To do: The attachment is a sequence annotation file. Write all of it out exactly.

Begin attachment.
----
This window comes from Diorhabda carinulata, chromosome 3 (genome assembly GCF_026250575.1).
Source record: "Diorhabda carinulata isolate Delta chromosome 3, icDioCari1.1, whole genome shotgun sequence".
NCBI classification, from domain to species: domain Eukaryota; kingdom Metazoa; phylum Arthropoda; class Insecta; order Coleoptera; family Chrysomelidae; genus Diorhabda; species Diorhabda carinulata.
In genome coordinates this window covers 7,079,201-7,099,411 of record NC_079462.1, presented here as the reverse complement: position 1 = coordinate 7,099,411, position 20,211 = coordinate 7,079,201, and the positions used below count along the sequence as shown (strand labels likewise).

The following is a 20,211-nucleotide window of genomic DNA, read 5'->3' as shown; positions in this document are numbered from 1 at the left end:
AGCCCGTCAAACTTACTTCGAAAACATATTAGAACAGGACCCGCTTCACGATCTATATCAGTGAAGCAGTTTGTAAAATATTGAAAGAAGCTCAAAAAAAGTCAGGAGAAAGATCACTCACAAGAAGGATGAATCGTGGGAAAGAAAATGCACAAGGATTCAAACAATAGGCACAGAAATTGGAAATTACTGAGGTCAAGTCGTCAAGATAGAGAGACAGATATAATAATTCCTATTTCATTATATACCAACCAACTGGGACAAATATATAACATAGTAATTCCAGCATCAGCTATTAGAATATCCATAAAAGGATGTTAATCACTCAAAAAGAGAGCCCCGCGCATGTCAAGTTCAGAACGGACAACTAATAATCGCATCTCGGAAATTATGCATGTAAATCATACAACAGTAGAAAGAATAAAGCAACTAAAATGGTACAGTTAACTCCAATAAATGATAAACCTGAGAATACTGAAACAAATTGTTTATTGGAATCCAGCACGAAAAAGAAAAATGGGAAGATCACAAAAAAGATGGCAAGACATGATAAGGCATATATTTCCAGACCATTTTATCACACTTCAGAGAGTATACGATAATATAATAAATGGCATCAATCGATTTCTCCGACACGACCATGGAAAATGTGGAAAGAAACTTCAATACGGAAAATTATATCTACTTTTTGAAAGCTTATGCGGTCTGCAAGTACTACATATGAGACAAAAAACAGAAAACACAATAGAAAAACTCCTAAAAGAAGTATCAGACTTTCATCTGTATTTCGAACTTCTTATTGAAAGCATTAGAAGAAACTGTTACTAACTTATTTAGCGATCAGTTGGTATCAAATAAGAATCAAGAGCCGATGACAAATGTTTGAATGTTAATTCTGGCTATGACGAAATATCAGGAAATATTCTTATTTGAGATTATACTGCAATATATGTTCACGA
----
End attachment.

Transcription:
This window comes from Diorhabda carinulata, chromosome 3 (genome assembly GCF_026250575.1).
Source record: "Diorhabda carinulata isolate Delta chromosome 3, icDioCari1.1, whole genome shotgun sequence".
NCBI classification, from domain to species: domain Eukaryota; kingdom Metazoa; phylum Arthropoda; class Insecta; order Coleoptera; family Chrysomelidae; genus Diorhabda; species Diorhabda carinulata.
In genome coordinates this window covers 7,079,201-7,099,411 of record NC_079462.1, presented here as the reverse complement: position 1 = coordinate 7,099,411, position 20,211 = coordinate 7,079,201, and the positions used below count along the sequence as shown (strand labels likewise).

The following is a 20,211-nucleotide window of genomic DNA, read 5'->3' as shown; positions in this document are numbered from 1 at the left end:
AGCCCGTCAAACTTACTTCGAAAACATATTAGAACAGGACCCGCTTCACGATCTATATCAGTGAAGCAGTTTGTAAAATATTGAAAGAAGCTCAAAAAAAGTCAGGAGAAAGATCACTCACAAGAAGGATGAATCGTGGGAAAGAAAATGCACAAGGATTCAAACAATAGGCACAGAAATTGGAAATTACTGAGGTCAAGTCGTCAAGATAGAGAGACAGATATAATAATTCCTATTTCATTATATACCAACCAACTGGGACAAATATATAACATAGTAATTCCAGCATCAGCTATTAGAATATCCATAAAAGGATGTTAATCACTCAAAAAGAGAGCCCCGCGCATGTCAAGTTCAGAACGGACAACTAATAATCGCATCTCGGAAATTATGCATGTAAATCATACAACAGTAGAAAGAATAAAGCAACTAAAATGGTACAGTTAACTCCAATAAATGATAAACCTGAGAATACTGAAACAAATTGTTTATTGGAATCCAGCACGAAAAAGAAAAATGGGAAGATCACAAAAAAGATGGCAAGACATGATAAGGCATATATTTCCAGACCATTTTATCACACTTCAGAGAGTATACGATAATATAATAAATGGCATCAATCGATTTCTCCGACACGACCATGGAAAATGTGGAAAGAAACTTCAATACGGAAAATTATATCTACTTTTTGAAAGCTTATGCGGTCTGCAAGTACTACATATGAGACAAAAAACAGAAAACACAATAGAAAAACTCCTAAAAGAAGTATCAGACTTTCATCTGTATTTCGAACTTCTTATTGAAAGCATTAGAAGAAACTGTTACTAACTTATTTAGCGATCAGTTGGTATCAAATAAGAATCAAGAGCCGATGACAAATGTTTGAATGTTAATTCTGGCTATGACGAAATATCAGGAAATATTCTTATTTGAGATTATACTGCAATATATGTTCACGA